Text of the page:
Some people think there is a law that prevents the U.S. government from requiring you to file taxes. Others believe that the IRS cannot take money from your account to pay back taxes without your permission. And still others think that filing taxes violates constitutional right against self-incrimination.
Only some of what you’ve just read is true, and the rest are myths about tax evasion that have built up over years. So let’s dispel some of biggest untruths about this subject, once and for all.
Myth: An IRS Extension Gives You More Time to Pay Taxes
When the IRS grants you an extension, that doesn’t mean that you have more time to pay taxes that you owe. It means that you have an extension to file your taxes, so that the IRS doesn’t charge you with filing late taxes.
You must still pay what you owe before the extension date, and if you don’t, the IRS will add tax evasion penalties and interests to your delinquent tax debt.
Myth: Your Accountant Is Responsible For Taxes That Aren’t Paid
If you don’t pay taxes because a professional has told you that you either don’t owe taxes, or you don’t have to file taxes, you need to double check with another professional or with a tax lawyer to make sure you’re in the clear.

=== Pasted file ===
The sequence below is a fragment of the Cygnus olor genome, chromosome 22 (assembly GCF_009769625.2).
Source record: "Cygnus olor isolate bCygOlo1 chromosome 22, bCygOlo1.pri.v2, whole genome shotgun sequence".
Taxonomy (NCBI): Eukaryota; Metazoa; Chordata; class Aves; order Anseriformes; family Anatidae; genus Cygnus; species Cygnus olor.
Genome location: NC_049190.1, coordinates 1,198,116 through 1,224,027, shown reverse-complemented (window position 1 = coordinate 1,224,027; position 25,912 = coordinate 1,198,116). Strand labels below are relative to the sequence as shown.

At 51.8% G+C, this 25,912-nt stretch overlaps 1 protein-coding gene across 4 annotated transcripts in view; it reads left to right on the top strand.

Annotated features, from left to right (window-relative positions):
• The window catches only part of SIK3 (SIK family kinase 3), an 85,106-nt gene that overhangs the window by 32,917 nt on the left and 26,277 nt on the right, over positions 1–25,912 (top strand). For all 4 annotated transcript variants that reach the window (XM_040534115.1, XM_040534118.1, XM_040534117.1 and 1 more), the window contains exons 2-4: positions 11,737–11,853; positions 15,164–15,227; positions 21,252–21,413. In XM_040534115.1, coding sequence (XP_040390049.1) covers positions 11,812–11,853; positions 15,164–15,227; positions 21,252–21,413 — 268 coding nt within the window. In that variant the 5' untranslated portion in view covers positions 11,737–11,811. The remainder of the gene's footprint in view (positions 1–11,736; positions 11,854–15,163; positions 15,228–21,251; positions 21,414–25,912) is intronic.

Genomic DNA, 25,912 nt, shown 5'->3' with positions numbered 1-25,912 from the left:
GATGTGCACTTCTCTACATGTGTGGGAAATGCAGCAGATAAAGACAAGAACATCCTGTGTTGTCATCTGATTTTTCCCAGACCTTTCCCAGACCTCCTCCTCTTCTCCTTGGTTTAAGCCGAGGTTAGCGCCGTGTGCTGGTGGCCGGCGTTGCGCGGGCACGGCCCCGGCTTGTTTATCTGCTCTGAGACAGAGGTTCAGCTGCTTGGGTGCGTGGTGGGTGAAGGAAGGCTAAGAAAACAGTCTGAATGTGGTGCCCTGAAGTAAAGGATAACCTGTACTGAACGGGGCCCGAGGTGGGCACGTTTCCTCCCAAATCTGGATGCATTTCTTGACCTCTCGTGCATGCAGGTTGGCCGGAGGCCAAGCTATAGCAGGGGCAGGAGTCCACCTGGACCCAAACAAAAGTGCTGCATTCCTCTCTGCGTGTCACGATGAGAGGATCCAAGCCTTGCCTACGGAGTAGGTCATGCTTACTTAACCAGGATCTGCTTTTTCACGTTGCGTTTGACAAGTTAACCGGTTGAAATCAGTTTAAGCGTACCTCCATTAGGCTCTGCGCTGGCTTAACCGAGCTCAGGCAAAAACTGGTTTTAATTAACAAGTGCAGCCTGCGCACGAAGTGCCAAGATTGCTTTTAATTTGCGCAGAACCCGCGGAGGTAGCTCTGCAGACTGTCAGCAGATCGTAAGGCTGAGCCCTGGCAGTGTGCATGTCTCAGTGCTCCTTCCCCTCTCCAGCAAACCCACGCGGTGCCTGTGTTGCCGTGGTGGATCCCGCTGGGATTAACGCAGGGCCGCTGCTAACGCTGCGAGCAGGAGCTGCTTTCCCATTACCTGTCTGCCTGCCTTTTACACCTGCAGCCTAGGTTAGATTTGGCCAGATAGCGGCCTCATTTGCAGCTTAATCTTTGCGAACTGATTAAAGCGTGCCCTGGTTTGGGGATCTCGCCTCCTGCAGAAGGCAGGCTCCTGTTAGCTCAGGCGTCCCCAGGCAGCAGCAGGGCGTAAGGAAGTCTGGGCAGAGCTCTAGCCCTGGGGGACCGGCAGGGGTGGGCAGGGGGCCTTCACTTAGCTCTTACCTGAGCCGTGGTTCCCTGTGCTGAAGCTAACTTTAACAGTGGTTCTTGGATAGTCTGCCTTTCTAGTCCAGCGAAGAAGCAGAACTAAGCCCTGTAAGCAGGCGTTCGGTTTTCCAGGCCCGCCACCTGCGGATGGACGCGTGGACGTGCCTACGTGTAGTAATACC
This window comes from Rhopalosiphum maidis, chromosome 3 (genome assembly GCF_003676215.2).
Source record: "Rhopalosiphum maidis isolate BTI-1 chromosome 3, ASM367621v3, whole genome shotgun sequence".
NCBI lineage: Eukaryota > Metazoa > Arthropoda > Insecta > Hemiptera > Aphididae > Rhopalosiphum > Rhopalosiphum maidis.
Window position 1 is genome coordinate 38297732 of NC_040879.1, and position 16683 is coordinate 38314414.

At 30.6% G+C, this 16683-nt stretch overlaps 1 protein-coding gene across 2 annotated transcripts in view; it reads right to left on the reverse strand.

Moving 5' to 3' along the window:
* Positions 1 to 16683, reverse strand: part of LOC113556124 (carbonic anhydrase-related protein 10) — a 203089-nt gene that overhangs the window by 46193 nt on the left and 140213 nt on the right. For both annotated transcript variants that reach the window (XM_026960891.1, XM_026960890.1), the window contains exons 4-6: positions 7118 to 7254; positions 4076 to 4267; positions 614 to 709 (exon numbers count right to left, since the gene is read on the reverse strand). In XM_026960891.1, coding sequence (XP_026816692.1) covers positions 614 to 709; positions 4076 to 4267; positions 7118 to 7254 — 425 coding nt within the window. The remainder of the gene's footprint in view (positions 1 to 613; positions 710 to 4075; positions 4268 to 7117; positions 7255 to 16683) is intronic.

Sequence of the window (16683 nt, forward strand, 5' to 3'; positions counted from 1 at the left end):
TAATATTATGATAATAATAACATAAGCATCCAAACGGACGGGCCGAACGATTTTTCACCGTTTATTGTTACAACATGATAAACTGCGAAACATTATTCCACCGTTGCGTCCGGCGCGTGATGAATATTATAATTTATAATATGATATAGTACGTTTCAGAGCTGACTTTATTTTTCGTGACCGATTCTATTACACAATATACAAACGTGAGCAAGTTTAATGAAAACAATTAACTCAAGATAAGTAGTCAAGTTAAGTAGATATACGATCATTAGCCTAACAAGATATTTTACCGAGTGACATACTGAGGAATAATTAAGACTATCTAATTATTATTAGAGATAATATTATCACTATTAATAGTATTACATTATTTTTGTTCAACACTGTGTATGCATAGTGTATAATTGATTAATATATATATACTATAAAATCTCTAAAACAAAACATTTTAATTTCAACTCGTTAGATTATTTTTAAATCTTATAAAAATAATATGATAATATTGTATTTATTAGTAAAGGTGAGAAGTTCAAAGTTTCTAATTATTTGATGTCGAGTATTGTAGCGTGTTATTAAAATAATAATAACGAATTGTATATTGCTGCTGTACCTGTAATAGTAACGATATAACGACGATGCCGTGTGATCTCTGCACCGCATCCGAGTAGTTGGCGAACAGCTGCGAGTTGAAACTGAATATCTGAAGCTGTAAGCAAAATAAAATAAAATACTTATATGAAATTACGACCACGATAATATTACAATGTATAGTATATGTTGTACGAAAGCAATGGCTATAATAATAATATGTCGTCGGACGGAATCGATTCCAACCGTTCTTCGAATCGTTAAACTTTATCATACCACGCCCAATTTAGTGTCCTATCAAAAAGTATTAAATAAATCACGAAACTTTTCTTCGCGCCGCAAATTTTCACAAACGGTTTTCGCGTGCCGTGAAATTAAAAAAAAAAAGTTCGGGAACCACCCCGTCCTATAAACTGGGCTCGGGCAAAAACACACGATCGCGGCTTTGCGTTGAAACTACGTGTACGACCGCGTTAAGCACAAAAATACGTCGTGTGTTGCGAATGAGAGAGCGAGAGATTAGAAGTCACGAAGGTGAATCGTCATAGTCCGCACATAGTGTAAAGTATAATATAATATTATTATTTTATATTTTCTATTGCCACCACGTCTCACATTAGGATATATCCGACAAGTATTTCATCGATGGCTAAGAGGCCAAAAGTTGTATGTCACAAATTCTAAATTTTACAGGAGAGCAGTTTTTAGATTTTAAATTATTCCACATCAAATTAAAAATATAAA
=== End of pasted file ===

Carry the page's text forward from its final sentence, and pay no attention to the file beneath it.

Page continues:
The IRS will not go after your accountant if a mistake is made and you fail to pay taxes, it will go after you, because you had the final responsibility of ensuring that whoever gave you tax advice was competent.
Myth: The IRS Has No Authority To Access My Bank Account Without Permission
If you owe delinquent back taxes and you have not made a payment arrangement with the IRS, the agency has the power to legally seize your property, garnish your wages, and sell your home or your car to pay off delinquent taxes.
Without your permission, the IRS can contact your bank with information regarding your delinquency and instruct your bank to automatically deduct available funds to handle your debt.
Myth: The IRS Cannot Conduct a Criminal Investigation For Tax Evasion
The IRS has a Criminal Investigation Division that investigates tax fraud, which typically occurs when it believes that a taxpayer has:
- Failed to report a significant source of income
- Hidden bank accounts
- Made false statements about their financial records
If these factors are present, the IRS will conduct an audit and based on those findings it can refer the case to the investigation division, which has the power to pursue a criminal tax evasion charge against an individual.
This doesn’t occur in very many cases, but when it does, the resulting criminal case can result in severe penalties and a possible prison sentence.
Hiring An Experienced Defense Lawyer
If you are facing tax evasion charges, you need an experienced white-collar crime lawyer to help defend you. The Elden Law Group has more than 30 years of experience handling these cases. Please call us at (888) 991-9353 for a free consultation.